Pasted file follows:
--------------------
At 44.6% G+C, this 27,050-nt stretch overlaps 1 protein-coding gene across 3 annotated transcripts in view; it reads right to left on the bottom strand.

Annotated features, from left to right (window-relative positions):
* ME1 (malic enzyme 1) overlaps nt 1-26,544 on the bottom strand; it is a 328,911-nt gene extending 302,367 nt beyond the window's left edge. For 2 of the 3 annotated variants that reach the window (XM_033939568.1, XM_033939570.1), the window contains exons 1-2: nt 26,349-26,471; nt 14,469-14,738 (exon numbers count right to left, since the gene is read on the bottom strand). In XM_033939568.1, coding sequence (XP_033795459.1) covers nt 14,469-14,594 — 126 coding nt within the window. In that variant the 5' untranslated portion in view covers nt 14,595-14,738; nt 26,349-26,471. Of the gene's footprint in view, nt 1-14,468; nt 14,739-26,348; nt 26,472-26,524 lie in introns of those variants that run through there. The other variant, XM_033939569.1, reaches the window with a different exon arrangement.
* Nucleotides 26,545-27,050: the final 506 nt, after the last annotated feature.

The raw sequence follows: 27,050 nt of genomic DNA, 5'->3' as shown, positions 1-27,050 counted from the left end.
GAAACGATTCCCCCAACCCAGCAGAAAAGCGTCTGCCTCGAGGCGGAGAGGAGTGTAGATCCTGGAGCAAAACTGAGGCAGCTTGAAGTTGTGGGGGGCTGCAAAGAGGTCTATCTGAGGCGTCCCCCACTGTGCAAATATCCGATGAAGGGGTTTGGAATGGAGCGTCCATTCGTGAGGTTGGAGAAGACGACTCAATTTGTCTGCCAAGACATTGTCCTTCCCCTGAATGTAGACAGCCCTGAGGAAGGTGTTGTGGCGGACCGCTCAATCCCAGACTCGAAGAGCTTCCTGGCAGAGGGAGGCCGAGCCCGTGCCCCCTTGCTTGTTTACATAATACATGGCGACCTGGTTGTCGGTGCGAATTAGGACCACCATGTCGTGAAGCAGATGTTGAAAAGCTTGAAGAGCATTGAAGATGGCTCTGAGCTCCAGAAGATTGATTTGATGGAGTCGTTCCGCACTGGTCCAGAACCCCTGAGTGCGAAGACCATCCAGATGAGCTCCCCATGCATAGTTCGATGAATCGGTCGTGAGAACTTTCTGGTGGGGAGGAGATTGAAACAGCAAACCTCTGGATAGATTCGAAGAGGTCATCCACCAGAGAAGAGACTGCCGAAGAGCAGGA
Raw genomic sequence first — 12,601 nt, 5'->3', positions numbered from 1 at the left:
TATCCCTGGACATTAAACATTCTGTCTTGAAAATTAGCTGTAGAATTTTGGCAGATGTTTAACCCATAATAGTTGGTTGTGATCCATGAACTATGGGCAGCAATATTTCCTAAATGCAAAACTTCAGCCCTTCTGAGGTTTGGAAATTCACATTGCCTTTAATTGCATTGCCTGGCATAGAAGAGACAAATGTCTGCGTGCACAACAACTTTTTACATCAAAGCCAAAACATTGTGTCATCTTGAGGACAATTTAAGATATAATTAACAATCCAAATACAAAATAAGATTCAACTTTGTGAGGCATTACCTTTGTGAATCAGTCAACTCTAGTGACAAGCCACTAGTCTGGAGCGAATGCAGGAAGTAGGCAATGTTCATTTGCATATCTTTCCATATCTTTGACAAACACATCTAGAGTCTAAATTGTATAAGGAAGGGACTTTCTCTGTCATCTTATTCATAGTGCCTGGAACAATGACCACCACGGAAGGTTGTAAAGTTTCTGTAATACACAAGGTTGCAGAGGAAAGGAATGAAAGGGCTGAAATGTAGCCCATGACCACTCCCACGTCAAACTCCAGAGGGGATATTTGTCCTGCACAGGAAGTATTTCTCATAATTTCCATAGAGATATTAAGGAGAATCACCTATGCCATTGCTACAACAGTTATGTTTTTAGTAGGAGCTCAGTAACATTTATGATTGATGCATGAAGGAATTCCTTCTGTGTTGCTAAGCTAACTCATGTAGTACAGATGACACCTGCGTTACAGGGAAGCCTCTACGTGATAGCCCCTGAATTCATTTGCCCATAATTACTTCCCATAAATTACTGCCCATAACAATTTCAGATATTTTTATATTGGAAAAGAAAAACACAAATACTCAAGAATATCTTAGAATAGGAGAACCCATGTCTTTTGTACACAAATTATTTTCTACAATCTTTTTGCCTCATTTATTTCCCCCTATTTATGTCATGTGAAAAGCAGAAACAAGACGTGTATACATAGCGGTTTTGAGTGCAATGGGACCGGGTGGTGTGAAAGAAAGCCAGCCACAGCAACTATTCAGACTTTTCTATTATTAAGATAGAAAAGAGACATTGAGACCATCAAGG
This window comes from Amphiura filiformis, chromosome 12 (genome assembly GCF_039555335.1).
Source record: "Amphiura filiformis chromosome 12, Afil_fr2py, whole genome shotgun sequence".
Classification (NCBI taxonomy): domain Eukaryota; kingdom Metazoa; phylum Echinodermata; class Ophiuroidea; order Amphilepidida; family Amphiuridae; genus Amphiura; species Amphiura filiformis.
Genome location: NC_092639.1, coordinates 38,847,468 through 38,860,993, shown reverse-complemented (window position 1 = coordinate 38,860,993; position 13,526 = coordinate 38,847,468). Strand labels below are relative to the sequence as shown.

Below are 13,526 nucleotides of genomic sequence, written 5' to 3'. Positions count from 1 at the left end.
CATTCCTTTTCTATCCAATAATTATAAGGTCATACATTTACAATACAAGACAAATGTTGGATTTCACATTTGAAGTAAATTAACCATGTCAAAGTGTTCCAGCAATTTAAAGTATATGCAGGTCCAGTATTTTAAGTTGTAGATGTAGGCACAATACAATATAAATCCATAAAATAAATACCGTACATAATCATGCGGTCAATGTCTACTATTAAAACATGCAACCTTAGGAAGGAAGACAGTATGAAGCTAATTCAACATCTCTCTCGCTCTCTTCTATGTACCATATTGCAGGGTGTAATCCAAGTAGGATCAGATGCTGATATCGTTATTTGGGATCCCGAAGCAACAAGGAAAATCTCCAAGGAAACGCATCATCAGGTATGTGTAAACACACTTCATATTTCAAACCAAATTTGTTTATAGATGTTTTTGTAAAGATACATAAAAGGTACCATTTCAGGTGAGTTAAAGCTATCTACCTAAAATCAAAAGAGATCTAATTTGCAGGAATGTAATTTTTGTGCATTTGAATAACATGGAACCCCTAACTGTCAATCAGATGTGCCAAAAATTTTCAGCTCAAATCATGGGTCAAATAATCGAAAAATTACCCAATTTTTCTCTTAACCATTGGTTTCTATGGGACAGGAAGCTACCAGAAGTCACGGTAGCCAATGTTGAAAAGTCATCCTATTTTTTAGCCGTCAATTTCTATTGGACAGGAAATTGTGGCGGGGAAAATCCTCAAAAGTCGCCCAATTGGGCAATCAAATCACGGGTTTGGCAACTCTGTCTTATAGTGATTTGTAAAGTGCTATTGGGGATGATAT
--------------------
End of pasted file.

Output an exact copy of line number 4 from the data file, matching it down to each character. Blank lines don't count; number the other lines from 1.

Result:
* Nucleotides 26,545-27,050: the final 506 nt, after the last annotated feature.